Gregory Levine is an associate professor in the Department of History of Art at UC Berkeley.

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  • UCPD_Sociopaths

    So why does Celeya still have a job at UC?

  • Anonymous

    UC Berkeley students prevent further tuition increases.

    I love University of
    California (UC) having been a student and lecturer. But today I am concerned
    that at times I do not recognize the UC I love. Like so many Alumni, Donors, Legislators,
    and Californians I am deeply disappointed by the pervasive failures of UC
    senior management and regents.

    Californians suffers
    from 19% unemployment (includes those working part time, and those no longer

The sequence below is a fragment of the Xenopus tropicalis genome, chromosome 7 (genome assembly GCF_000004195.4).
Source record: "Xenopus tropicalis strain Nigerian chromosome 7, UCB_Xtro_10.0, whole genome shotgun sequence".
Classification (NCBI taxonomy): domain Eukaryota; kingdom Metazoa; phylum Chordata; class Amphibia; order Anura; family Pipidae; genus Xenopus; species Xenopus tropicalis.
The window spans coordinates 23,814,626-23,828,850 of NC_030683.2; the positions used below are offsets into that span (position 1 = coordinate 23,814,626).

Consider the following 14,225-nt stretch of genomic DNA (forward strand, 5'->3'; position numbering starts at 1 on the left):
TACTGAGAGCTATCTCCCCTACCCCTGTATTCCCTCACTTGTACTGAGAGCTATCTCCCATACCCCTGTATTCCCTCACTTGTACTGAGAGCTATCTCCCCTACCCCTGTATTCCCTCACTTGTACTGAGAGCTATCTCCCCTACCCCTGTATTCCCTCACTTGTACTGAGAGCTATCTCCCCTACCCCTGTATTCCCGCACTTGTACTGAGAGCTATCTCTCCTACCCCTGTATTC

searching), mortgage defaults, loss of unemployment benefits. And those who
    still have jobs are working longer for less. Chancellor/Faculty
    wages must reflect California’s
    ability to pay, not what others are paid.

    UC Berkeley (Cal) planned pay raises
    for generously paid Faculty is arrogance. UC Berkeley (ranked # 70 Forbes)
    tuition increases exceed national average rate of increase. Chancellor
    Birgeneau’s leadership molded Cal into the
    most expensive public university in the USA.

    Can we do better with
    a spirit of shared sacrifices by Faculty, Provosts, and Chancellors?

    (17,000 earn
    more than $100,000)

    No furloughs.   

    18 percent decrease UCOP
    salaries, $50 million budget cut.

    18 percent prune chancellors’ salaries.

    15 percent trim tenured faculty salaries,
    increase teaching.

    10 percent non-tenured faculty pay decrease,
    increase research, teaching.

    100% elimination
    of Academic Senate, Academic Council budgets.


    There is no
    question the necessary realignments with reality will be painful.